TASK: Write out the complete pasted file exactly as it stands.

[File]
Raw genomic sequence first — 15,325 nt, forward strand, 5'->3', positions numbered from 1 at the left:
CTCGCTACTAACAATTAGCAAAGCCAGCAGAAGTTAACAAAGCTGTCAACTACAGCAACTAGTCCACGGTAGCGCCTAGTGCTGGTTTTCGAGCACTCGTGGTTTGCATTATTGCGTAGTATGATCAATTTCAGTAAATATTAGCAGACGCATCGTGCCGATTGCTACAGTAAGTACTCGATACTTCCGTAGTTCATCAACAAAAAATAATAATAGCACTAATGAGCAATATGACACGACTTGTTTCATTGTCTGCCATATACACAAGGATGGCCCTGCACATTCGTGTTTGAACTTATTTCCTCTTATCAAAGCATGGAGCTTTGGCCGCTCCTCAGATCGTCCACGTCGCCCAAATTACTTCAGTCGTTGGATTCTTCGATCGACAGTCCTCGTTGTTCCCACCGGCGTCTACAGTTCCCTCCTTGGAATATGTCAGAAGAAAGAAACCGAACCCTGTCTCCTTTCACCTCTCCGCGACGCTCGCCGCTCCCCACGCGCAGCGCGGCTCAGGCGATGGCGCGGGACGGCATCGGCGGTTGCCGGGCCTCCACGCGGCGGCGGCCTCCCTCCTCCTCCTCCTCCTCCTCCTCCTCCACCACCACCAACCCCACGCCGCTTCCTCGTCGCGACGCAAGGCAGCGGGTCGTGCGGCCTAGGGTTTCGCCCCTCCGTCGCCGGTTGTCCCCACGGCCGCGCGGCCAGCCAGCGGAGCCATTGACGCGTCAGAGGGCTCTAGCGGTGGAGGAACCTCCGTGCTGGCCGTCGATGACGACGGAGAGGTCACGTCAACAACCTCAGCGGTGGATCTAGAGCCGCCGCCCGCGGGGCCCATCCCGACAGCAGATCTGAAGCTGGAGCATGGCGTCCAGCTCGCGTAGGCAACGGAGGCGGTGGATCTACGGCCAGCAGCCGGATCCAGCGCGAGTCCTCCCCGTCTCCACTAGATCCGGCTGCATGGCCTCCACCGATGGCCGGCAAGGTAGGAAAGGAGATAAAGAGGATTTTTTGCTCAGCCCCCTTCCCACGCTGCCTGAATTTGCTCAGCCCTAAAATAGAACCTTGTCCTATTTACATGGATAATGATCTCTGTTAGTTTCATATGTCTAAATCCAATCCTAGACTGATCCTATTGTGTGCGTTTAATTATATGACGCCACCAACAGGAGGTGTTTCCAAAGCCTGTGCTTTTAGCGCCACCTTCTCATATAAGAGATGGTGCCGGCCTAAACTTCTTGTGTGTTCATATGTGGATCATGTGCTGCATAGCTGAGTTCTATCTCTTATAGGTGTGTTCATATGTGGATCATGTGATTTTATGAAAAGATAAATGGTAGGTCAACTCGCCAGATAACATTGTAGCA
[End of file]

Raw genomic sequence first — 15,325 nt, forward strand, 5'->3', positions numbered from 1 at the left:
CTCGCTACTAACAATTAGCAAAGCCAGCAGAAGTTAACAAAGCTGTCAACTACAGCAACTAGTCCACGGTAGCGCCTAGTGCTGGTTTTCGAGCACTCGTGGTTTGCATTATTGCGTAGTATGATCAATTTCAGTAAATATTAGCAGACGCATCGTGCCGATTGCTACAGTAAGTACTCGATACTTCCGTAGTTCATCAACAAAAAATAATAATAGCACTAATGAGCAATATGACACGACTTGTTTCATTGTCTGCCATATACACAAGGATGGCCCTGCACATTCGTGTTTGAACTTATTTCCTCTTATCAAAGCATGGAGCTTTGGCCGCTCCTCAGATCGTCCACGTCGCCCAAATTACTTCAGTCGTTGGATTCTTCGATCGACAGTCCTCGTTGTTCCCACCGGCGTCTACAGTTCCCTCCTTGGAATATGTCAGAAGAAAGAAACCGAACCCTGTCTCCTTTCACCTCTCCGCGACGCTCGCCGCTCCCCACGCGCAGCGCGGCTCAGGCGATGGCGCGGGACGGCATCGGCGGTTGCCGGGCCTCCACGCGGCGGCGGCCTCCCTCCTCCTCCTCCTCCTCCTCCTCCTCCACCACCACCAACCCCACGCCGCTTCCTCGTCGCGACGCAAGGCAGCGGGTCGTGCGGCCTAGGGTTTCGCCCCTCCGTCGCCGGTTGTCCCCACGGCCGCGCGGCCAGCCAGCGGAGCCATTGACGCGTCAGAGGGCTCTAGCGGTGGAGGAACCTCCGTGCTGGCCGTCGATGACGACGGAGAGGTCACGTCAACAACCTCAGCGGTGGATCTAGAGCCGCCGCCCGCGGGGCCCATCCCGACAGCAGATCTGAAGCTGGAGCATGGCGTCCAGCTCGCGTAGGCAACGGAGGCGGTGGATCTACGGCCAGCAGCCGGATCCAGCGCGAGTCCTCCCCGTCTCCACTAGATCCGGCTGCATGGCCTCCACCGATGGCCGGCAAGGTAGGAAAGGAGATAAAGAGGATTTTTTGCTCAGCCCCCTTCCCACGCTGCCTGAATTTGCTCAGCCCTAAAATAGAACCTTGTCCTATTTACATGGATAATGATCTCTGTTAGTTTCATATGTCTAAATCCAATCCTAGACTGATCCTATTGTGTGCGTTTAATTATATGACGCCACCAACAGGAGGTGTTTCCAAAGCCTGTGCTTTTAGCGCCACCTTCTCATATAAGAGATGGTGCCGGCCTAAACTTCTTGTGTGTTCATATGTGGATCATGTGCTGCATAGCTGAGTTCTATCTCTTATAGGTGTGTTCATATGTGGATCATGTGATTTTATGAAAAGATAAATGGTAGGTCAACTCGCCAGATAACATTGTAGCA